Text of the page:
Last fall Michael Zimits rode shoulder-to-shoulder with 40 other cyclists as they made their way through the Pyrenees from France to Spain. Traveling some of the same terrain as world-class cyclists in the Tour de France, Zimits, of Massapequa Park, is on a mission.
Eight years ago, Zimits, now 43, was diagnosed with multiple sclerosis. Until then, he’d spent much of his adult life on Wall Street and was packing a hundred extra pounds of the good life. His legs and arms were tingly and numb. That wasn’t his only problem: All his medical tests – the blood pressure, the cholesterol – were pointing in the wrong direction. He was a physical wreck.
“I realized that I couldn’t let multiple sclerosis beat me,” said Zimits, a father of two. This weeklong ride, produced by the Tyler Hamilton Foundation and sponsored by Serono (a company that makes an MS drug called Rebif), spanned over 300 miles. A handful of the cyclists are individuals with MS. The others are supporters, including Zimits’ cycling group, the Bike Junkies.
Multiple sclerosis has left its mark on Zimits. He can no longer feel his left leg from the knee to his toes, and his left arm is in similar condition. His right fingers also are numb, as well as the front of his right foot. But that didn’t stop him from training for and riding in the tour, designed to spread the word about the disease and the research efforts under way.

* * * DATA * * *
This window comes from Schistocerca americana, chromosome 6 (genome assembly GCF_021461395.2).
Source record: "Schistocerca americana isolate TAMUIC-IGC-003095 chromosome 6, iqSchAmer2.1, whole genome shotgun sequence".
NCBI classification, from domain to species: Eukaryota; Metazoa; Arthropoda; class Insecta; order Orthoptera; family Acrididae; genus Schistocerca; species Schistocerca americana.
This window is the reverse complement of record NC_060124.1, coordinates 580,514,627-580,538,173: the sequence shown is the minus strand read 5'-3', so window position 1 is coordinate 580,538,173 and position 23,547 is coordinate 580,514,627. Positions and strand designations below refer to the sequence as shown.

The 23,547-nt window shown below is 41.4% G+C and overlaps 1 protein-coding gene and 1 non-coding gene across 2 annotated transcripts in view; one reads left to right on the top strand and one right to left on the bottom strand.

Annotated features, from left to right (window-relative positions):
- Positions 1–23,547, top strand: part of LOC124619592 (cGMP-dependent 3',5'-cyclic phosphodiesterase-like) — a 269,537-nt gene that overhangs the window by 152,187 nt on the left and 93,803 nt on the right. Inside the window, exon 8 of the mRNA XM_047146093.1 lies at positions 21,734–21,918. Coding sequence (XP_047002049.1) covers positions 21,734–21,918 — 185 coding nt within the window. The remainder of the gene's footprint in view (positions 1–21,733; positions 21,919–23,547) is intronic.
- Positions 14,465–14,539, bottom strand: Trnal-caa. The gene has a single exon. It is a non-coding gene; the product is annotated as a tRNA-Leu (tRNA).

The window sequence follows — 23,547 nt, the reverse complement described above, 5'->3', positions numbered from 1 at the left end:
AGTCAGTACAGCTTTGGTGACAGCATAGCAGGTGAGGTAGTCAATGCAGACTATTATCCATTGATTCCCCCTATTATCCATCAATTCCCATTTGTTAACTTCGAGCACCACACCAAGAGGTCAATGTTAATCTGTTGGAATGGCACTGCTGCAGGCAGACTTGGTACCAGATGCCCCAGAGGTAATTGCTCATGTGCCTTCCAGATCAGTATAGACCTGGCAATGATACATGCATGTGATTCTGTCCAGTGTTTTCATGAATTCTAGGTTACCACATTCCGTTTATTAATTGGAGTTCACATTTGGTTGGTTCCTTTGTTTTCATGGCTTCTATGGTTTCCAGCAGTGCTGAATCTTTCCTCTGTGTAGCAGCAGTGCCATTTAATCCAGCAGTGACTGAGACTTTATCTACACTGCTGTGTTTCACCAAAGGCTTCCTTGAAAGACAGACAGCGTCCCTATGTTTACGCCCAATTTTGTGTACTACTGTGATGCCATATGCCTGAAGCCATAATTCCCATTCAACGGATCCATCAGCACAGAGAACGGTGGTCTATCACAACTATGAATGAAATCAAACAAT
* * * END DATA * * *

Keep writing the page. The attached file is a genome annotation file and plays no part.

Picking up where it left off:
This is his third international MS tour. “I count myself very lucky,” he said. “I spent a year relearning to tie my shoes and button my shirt. Then, I realized that my life was like an endurance sport.”
Zimits began with 15 miles in 1999. Today, he can do more than 100 miles in a day. He’s dropped more than 100 pounds, and he’s in the best physical shape of his life, apart from his MS. The disease waxes and wanes, and he hasn’t had an episode in more than three years. He credits his medicine and his biking. “MS hasn’t stopped me. In fact, it made me a different person,” he said.
Today, he owns seven bikes and uses his rides as a vehicle for MS education. MS is a neurological disease that can cause a wide range of problems, including weakness and partial paralysis. Half a million Americans and over 2.5 million worldwide live with the disease